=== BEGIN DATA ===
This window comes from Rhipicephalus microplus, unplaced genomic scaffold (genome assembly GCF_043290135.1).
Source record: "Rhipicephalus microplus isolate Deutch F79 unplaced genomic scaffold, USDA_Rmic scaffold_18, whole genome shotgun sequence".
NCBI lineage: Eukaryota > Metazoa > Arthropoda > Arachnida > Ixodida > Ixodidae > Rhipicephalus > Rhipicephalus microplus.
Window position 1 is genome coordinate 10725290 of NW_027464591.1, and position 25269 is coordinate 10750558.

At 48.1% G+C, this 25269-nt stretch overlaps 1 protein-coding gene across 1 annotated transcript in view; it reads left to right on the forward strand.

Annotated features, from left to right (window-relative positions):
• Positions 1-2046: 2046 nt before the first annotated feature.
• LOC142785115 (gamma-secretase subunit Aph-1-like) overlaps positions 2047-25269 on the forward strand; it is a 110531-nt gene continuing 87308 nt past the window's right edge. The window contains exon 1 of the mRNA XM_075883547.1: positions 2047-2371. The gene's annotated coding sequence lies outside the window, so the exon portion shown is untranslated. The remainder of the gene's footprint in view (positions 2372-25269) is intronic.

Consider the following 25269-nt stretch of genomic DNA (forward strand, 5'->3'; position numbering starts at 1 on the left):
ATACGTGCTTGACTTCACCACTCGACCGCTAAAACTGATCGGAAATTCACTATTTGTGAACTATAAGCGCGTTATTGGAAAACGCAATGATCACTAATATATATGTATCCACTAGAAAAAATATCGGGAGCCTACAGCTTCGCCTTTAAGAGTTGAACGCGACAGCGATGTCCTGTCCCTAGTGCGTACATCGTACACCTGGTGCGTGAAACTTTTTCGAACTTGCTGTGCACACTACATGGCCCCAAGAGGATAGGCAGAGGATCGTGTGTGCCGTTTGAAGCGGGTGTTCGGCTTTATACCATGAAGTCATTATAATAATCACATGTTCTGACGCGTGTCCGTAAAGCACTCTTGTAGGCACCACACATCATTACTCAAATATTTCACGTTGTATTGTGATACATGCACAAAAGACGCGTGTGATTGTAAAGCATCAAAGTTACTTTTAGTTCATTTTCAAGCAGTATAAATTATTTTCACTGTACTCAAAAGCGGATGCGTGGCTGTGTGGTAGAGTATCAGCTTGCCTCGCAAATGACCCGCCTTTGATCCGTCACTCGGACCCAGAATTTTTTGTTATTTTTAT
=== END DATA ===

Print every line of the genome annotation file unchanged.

This window comes from Rhipicephalus microplus, unplaced genomic scaffold (genome assembly GCF_043290135.1).
Source record: "Rhipicephalus microplus isolate Deutch F79 unplaced genomic scaffold, USDA_Rmic scaffold_18, whole genome shotgun sequence".
NCBI lineage: Eukaryota > Metazoa > Arthropoda > Arachnida > Ixodida > Ixodidae > Rhipicephalus > Rhipicephalus microplus.
Window position 1 is genome coordinate 10725290 of NW_027464591.1, and position 25269 is coordinate 10750558.

At 48.1% G+C, this 25269-nt stretch overlaps 1 protein-coding gene across 1 annotated transcript in view; it reads left to right on the forward strand.

Annotated features, from left to right (window-relative positions):
• Positions 1-2046: 2046 nt before the first annotated feature.
• LOC142785115 (gamma-secretase subunit Aph-1-like) overlaps positions 2047-25269 on the forward strand; it is a 110531-nt gene continuing 87308 nt past the window's right edge. The window contains exon 1 of the mRNA XM_075883547.1: positions 2047-2371. The gene's annotated coding sequence lies outside the window, so the exon portion shown is untranslated. The remainder of the gene's footprint in view (positions 2372-25269) is intronic.

Consider the following 25269-nt stretch of genomic DNA (forward strand, 5'->3'; position numbering starts at 1 on the left):
ATACGTGCTTGACTTCACCACTCGACCGCTAAAACTGATCGGAAATTCACTATTTGTGAACTATAAGCGCGTTATTGGAAAACGCAATGATCACTAATATATATGTATCCACTAGAAAAAATATCGGGAGCCTACAGCTTCGCCTTTAAGAGTTGAACGCGACAGCGATGTCCTGTCCCTAGTGCGTACATCGTACACCTGGTGCGTGAAACTTTTTCGAACTTGCTGTGCACACTACATGGCCCCAAGAGGATAGGCAGAGGATCGTGTGTGCCGTTTGAAGCGGGTGTTCGGCTTTATACCATGAAGTCATTATAATAATCACATGTTCTGACGCGTGTCCGTAAAGCACTCTTGTAGGCACCACACATCATTACTCAAATATTTCACGTTGTATTGTGATACATGCACAAAAGACGCGTGTGATTGTAAAGCATCAAAGTTACTTTTAGTTCATTTTCAAGCAGTATAAATTATTTTCACTGTACTCAAAAGCGGATGCGTGGCTGTGTGGTAGAGTATCAGCTTGCCTCGCAAATGACCCGCCTTTGATCCGTCACTCGGACCCAGAATTTTTTGTTATTTTTAT